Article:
CAPE CANAVERAL – A quartet of NASA observatories blasted off from Cape Canaveral late Thursday on a mission to study magnetic explosions in space, whose causes have confounded scientists.

The $1.1 billion Magnetospheric Multiscale mission lifted off on time at 10:44 p.m. EDT atop a United Launch Alliance Atlas V rocket from Cape Canaveral Air Force Station's Launch Complex 41.

The 195-foot rocket lit up the night sky as it lifted off with 1.6 million pounds of thrust, powered by a Russian main engine and a pair of solid rocket boosters.

The four identical spacecraft atop the rocket were on their way to studying "magnetic reconnection," a fundamental physics phenomenon in which magnetic fields collide, break apart and reform, releasing powerful bursts of energy in the process.

Magnetic reconnection causes solar flares and space weather such as the aurora and geomagnetic storms that can disrupt satellites and power grids.

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The same process has frustrated attempts to harness nuclear fusion in laboratories, and the physics behind it is not well understood.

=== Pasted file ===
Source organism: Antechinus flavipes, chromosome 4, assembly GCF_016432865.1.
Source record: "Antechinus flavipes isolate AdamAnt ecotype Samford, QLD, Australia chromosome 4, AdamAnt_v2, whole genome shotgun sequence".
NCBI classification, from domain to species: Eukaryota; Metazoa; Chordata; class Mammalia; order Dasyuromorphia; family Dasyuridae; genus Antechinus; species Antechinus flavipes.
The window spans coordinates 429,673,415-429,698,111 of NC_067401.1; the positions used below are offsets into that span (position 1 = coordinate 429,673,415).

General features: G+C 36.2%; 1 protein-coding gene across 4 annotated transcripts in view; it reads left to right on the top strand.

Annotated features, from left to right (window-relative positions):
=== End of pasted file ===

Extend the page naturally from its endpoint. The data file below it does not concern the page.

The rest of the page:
The spacecraft stacked on top of the rocket's Centaur upper stage were scheduled to deploy into space in five-minute intervals starting 92 minutes after liftoff.

Once up and running, they were designed to fly in a pyramid formation through the Earth's magnetosphere, flying within six miles of each other in orbits ranging from 44,000 to 95,000 miles from Earth.

The four-craft formation will enable the mission to produce 3-D models of magnetic reconnection events they will fly through in a split-second.

The launch was the 53rd by an Atlas V and ULA's third of 13 missions planned this year.

SpaceX is tentatively targeting a March 21 launch of a communications satellite from Cape Canaveral, followed by ULA's planned March 25 launch of a GPS satellite by a Delta IV rocket.


Contact Dean at 321-242-3668 or Follow him on Twitter at @flatoday_jdean

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